“Grandma! Grandma! There are snakes in the pine trees!” our grandson shouted excitedly running to the house. Knowing that we do have at least one snake I thought to myself, “Drat, that snake had babies!”

So, I grabbed my camera and asked our grandson to show me the snakes. (Yes, I grabbed my camera! LOL) Off to the pines trees we went.

As grandson was pushing his way through the pine boughs, he was telling me to be careful. Once through, He stopped, pointed and said, “See!?”

I poked my head through the pine trees ever so carefully fully expecting to see an active nest of creepy snakes. When I didn’t see anything slithering on the ground, I asked grandson where are the snakes? And that is when he pointed up into the pine trees! “OMG,” I thought to myself growing even more creeped out. I scoured the tree branches up and down. Didn’t see a thing except needleless pine branches.

I asked him again, “Where are the snakes?”

“See! Right here!” he answered pointing to touch one of the bare branches.

“So, this is pretend, right?” I asked.

He looked up at me with a puzzled look on his face and answered, “Yeah.” (Duh, Grandma!)

Then off he ran through the pine boughs toward the house screaming excitedly, “Monster! Monster! Come on Grandma, run!”

Children and their imaginations are wonderful!


“Imagination has no age and dreams are forever.” Walt Disney

“The world is but a canvas to the imagination.” Henry David Thoreau

“Play is the work of the child.” Maria Montessori





Why Kids Need Real Play

“Play is often talked about as if it were a relief from serious learning. But for children, play is serious learning. Play is really the work of childhood.” ~ Mr. Rogers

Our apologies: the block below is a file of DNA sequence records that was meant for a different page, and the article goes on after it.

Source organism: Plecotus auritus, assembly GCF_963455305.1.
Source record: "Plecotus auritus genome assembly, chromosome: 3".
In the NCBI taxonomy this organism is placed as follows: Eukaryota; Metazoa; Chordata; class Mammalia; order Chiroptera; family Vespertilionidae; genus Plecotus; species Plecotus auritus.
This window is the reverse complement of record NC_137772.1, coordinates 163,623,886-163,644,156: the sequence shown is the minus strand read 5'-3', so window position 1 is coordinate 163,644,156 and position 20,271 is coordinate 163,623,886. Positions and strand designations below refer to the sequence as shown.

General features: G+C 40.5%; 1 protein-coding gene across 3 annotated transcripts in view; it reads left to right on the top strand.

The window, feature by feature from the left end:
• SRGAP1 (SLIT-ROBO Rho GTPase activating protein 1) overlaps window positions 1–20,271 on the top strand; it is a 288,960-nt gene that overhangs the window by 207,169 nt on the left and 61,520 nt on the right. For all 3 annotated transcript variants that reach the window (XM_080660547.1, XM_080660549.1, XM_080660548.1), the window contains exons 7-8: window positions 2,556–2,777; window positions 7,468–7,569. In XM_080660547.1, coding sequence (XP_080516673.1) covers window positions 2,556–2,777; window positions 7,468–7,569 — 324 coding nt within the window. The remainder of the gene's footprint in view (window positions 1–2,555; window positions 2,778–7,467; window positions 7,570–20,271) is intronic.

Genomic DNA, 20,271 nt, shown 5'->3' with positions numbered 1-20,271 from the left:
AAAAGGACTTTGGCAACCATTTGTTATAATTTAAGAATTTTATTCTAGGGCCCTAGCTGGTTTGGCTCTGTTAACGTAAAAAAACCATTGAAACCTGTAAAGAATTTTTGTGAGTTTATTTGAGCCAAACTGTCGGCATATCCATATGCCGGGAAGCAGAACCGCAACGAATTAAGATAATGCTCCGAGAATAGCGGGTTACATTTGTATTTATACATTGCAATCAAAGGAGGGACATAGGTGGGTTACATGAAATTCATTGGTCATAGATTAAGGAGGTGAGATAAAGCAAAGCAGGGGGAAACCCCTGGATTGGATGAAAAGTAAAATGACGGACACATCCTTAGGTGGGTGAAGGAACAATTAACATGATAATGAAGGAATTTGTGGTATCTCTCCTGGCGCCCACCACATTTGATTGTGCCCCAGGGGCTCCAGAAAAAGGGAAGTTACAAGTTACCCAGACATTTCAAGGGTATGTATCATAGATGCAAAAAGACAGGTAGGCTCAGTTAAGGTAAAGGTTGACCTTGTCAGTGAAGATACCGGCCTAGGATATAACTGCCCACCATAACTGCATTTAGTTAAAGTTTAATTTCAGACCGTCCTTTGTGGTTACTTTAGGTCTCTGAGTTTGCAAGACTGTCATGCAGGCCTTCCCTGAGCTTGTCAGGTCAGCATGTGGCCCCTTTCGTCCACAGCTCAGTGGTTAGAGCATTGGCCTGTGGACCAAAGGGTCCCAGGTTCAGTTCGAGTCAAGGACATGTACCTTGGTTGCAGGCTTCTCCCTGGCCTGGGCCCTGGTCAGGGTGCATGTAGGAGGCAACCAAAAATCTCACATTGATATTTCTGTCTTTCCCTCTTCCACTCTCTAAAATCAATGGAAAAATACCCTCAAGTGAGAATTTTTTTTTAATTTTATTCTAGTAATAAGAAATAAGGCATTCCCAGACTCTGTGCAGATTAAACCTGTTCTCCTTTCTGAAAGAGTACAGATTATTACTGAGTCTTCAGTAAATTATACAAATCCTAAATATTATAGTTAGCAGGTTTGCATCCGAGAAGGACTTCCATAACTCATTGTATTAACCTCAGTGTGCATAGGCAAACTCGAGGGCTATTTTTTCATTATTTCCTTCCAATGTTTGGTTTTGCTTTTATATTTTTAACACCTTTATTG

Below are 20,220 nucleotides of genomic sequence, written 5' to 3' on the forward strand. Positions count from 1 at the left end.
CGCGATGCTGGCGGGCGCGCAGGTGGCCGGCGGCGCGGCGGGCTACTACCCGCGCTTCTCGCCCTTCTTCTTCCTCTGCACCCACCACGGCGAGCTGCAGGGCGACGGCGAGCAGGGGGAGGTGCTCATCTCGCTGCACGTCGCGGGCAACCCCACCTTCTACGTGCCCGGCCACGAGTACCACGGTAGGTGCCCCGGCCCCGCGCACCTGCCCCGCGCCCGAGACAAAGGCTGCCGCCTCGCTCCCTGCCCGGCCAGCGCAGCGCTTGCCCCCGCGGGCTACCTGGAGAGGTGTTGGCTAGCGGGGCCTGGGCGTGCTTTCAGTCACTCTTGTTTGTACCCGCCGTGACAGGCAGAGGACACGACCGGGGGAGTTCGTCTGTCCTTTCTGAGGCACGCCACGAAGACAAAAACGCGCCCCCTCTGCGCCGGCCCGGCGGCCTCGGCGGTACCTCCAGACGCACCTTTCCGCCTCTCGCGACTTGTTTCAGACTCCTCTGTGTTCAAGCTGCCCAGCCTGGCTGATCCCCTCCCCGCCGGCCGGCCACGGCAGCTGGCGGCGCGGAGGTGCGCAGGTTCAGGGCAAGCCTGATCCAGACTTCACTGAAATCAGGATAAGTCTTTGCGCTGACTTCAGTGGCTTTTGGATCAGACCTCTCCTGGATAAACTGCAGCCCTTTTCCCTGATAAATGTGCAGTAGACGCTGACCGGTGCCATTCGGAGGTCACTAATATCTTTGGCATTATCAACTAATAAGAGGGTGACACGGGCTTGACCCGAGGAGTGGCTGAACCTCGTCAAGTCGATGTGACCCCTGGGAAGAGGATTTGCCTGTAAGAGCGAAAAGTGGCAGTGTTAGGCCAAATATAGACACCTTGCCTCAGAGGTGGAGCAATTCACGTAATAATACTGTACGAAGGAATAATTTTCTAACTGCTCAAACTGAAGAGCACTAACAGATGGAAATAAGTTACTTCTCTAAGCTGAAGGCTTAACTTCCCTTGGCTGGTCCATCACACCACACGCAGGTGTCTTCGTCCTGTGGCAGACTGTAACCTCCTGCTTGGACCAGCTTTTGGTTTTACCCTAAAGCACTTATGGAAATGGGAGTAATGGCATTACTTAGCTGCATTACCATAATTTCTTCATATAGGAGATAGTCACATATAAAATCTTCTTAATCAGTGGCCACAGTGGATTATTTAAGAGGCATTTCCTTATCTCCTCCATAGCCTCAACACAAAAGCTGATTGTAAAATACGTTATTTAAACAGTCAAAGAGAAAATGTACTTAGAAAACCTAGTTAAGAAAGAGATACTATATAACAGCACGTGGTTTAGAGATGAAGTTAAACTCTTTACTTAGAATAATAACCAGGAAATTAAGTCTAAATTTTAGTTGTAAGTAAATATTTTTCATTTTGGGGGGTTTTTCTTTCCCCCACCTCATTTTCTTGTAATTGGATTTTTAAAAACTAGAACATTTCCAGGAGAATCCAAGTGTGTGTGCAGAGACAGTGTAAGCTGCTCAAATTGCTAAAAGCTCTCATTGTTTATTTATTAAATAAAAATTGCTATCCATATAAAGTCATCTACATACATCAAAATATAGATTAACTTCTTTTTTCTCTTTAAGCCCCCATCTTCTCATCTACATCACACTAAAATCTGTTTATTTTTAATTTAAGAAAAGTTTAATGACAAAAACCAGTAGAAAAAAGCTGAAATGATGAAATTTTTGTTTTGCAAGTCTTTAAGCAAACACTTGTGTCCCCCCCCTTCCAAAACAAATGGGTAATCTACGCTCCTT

Play is such an integral and natural part of childhood. It is how all children learn. Play was one of the main reasons we decided to home school our children.

Sara wrote an excellent blog post on why kids need messy, free, unstructured, REAL play time. And some tips for making it more manageable.   Check it out at Happiness Is Here: Why Kids Need Real Play 

Real play making a big splash!






In Their Own Way

Our daughter just graduated Salutatorian from a major university!

We home schooled all the way through high school.

I remember fearing our children would never learn to read and write. It seemed as if everyone’s children where reading novels and writing novels while our children where busy with self directed imaginative play and artistic activities.

Our children were what some would call late bloomers.  But were they really late bloomers or did they simply learn to read and write when they were ready physically, cognitively and emotionally in their own way?  In my experience, the later is most certainly more accurate in the nature of how children learn.

Being a parent, you worry; compare your children to those of others.  Seemingly, there is a cultural push to prepare children academically to excel in school at a very young age.  David Elkind wrote extensively about the pitfalls of “The Hurried Child” and the importance of play.

By David Elkind: The Hurried Child, The Power of Play, All Grown Up and No Place to Go, Miseducation, and The Power of Play: Learning What Comes Naturally

As I look back through our home schooling years, I now marvel at the ease our children learned to read and write despite how much I worried. We read to them starting at a very young age and continued to read to them well into their teens.  Books, magazines, newspapers and maps filled  the house and were always accessible to our children.  Because we surrounded our children with the printed and spoken word, they understood the value of  words ~ that words mean things and convey thoughts and ideas.  (They were even in a Shakespeare play as pre-readers, one as the major lead role!)

If you are considering homeschooling or currently homeschooling and worry about how to teach your children to read write and do math, trust your children. They will learn to read, write and do math in their own way given the freedom to do so.  Who knows, they may graduate as Salutatorian one day! 😉

Articles of interest on the subject of “The Hurried Child”: